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BIO Targets and the EPA

Discussion in 'Uncategorized Threads' started by hmb, Jan 12, 2008.

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  1. hmb

    hmb Well-Known Member

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    They like it when you have a plan to protect the environment. They like it even more when you implement the plan. HMB
     
  2. Shooting Coach

    Shooting Coach Well-Known Member

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    Have the local CO-Op check the PH in your soil. They will give you a chart of what you need to do to raise the PH back up that BIO targets lower.

    Keep a document trail of everything you do.
     
  3. Baber

    Baber TS Member

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    Bio target are a misnomer. They kill the grass. Bio degrade... NOT... we shot them for a few years and stopped about 3 years ago. Our grounds are still WHITE. They move the pH of the soil in the wrong direction to promote lead reclaimination. You have to phosphate to bring the pH back. In short they are not worth fooling with.

    TB
     
  4. Baber

    Baber TS Member

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    Bio target are a misnomer. They kill the grass. Bio degrade... NOT... we shot them for a few years and stopped about 3 years ago. Our grounds are still WHITE. They move the pH of the soil in the wrong direction to promote lead reclaimination. You have to phosphate to bring the pH back. In short they are not worth fooling with.

    TB
     
  5. j2jake

    j2jake Well-Known Member

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    Has anyone ever tried to reason with the EPA? They are the largest collection of Blok Heads you will ever deal with. Espically if they are working on Federal property. We hav a single/dual use field on Federal property. They are constantly trying to clode us down. There latest instructions were we cannot cut the grass from the front of the trap house out as the hazard from the lead dust is harmful. These are collage educated folks making decisions for our protection. Goverment gone wild! Jake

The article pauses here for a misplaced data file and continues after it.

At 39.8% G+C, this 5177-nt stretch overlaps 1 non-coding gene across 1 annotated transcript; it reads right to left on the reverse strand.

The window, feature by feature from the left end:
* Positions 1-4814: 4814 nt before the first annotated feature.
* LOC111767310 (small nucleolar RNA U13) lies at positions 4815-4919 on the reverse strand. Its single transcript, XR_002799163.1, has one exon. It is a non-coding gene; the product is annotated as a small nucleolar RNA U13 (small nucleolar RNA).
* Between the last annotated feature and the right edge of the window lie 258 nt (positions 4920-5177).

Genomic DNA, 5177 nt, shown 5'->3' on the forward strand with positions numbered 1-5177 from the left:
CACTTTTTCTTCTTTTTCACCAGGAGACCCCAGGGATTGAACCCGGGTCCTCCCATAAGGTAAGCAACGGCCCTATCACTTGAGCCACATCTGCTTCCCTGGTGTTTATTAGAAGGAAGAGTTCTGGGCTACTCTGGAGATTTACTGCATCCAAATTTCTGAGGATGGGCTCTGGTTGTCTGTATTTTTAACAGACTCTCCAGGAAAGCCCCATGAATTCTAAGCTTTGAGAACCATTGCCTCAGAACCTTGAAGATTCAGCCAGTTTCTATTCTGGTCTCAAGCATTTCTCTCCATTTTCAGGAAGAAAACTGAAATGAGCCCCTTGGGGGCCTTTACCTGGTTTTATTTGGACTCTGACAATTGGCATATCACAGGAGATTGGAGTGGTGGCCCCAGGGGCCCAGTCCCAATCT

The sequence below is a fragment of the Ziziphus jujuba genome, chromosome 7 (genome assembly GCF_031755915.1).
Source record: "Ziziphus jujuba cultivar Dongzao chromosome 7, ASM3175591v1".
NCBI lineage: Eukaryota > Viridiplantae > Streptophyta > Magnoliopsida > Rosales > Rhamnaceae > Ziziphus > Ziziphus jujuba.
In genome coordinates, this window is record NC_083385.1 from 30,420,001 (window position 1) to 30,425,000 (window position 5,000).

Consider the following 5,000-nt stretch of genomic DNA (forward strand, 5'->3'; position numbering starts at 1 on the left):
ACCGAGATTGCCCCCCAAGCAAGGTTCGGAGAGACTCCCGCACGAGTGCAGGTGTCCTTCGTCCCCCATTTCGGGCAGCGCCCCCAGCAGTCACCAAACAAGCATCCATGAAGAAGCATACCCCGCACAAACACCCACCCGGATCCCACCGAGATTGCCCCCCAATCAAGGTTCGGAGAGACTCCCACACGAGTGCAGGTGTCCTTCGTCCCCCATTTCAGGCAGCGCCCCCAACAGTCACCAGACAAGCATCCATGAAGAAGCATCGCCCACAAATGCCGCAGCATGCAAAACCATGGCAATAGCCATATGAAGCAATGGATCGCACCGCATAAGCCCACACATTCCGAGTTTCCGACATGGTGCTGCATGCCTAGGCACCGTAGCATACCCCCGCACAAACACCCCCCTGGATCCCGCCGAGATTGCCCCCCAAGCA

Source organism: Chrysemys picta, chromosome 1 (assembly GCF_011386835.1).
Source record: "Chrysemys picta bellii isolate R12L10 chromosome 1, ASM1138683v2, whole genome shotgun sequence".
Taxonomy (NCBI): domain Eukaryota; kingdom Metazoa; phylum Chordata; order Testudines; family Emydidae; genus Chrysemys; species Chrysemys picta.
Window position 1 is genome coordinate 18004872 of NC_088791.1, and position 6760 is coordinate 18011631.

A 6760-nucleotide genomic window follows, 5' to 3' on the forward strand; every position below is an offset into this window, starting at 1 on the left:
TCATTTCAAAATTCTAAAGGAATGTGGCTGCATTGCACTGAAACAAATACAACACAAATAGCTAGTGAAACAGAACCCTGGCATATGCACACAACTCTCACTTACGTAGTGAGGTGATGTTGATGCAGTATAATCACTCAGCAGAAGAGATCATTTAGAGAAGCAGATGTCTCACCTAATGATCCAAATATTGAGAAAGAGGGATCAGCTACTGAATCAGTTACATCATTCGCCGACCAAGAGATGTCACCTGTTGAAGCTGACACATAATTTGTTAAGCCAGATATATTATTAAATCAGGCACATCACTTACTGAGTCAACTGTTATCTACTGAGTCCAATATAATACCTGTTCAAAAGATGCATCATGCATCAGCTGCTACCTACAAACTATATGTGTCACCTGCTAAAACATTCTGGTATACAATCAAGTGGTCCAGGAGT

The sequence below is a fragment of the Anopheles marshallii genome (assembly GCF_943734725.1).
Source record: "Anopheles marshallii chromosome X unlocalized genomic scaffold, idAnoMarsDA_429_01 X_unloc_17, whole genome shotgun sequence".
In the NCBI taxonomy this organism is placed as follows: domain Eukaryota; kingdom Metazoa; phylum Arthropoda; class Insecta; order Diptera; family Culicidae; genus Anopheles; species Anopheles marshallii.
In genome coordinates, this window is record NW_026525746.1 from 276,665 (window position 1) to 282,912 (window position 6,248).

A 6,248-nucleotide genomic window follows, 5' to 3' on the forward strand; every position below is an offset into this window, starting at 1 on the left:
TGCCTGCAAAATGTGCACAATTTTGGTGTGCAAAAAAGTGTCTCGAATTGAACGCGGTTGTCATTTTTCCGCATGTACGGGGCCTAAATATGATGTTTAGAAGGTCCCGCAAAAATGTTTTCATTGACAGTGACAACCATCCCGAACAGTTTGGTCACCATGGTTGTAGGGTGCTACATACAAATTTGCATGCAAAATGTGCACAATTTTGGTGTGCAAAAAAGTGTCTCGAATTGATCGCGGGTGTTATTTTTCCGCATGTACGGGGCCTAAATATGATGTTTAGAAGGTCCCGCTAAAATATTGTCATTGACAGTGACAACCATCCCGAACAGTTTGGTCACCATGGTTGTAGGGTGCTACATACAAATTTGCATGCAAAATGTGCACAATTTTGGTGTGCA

6. Baber

    Baber TS Member

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    My point is that Bio Targets are really not bio degradable. We stopped using them 2-3 years ago and they are still there. The EPA will not take position one way or the other. The real thing is that you have to have a plan to clean up the lead. No plan and you are in trouble. You have to deal with the negatives of the bio targets in your plan.

    TB
     
  7. ink ball

    ink ball Member

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    I know I sure like shooting the non-biodegradable target better. I like seeing that big puff of black smoke when you center up on a target. The same hit on a biodegradable target just doesn't look as impressive!
     
  8. magic

    magic Member

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    No Ink Ball was as nice as the old Remington Blue Rocks. I hear there are still ink balls hanging somewhere the wind didn't sweep way! LOL

    JASON
     
  9. oleolliedawg

    oleolliedawg Banned User Banned TS Supporters

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    Are some people telling us that pitch targets are more biodegradeable than biodegradeable targets? I think not because ours disappear rather quickly but we still have several feet of pitch targets on our field. Not only that, the bios color is much brighter!!
     
  10. timb99

    timb99 Well-Known Member

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    bridgetoofar,

    Probably too small of an issue for the EPA to care about.

    I'd contact White Flyer as someone mentioned above. I'd avoid contact with the EPA.
     
  11. porky

    porky TS Member

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    Bio's have a Ph of 3 which turns the soil acidic. The acid in the soil can work with the lead to make the lead water soluable, then the lead can migrate from the source. Water runnoff will move the soluable lead. Clubs that use the Bio's after using the regular pitch target gain nothing because the pitch and other chemicals are still in the ground from the birds shot previously. Clubs that have used the Bio's have had to have lime trucks come in and lime the ground that the birds fall on to raise the Ph back to 7 or neutral (the scale runs from 1 to 14)on the Ph scale. The clubs also stopped using Bio's because of the extra expense.
     
  12. oleolliedawg

    oleolliedawg Banned User Banned TS Supporters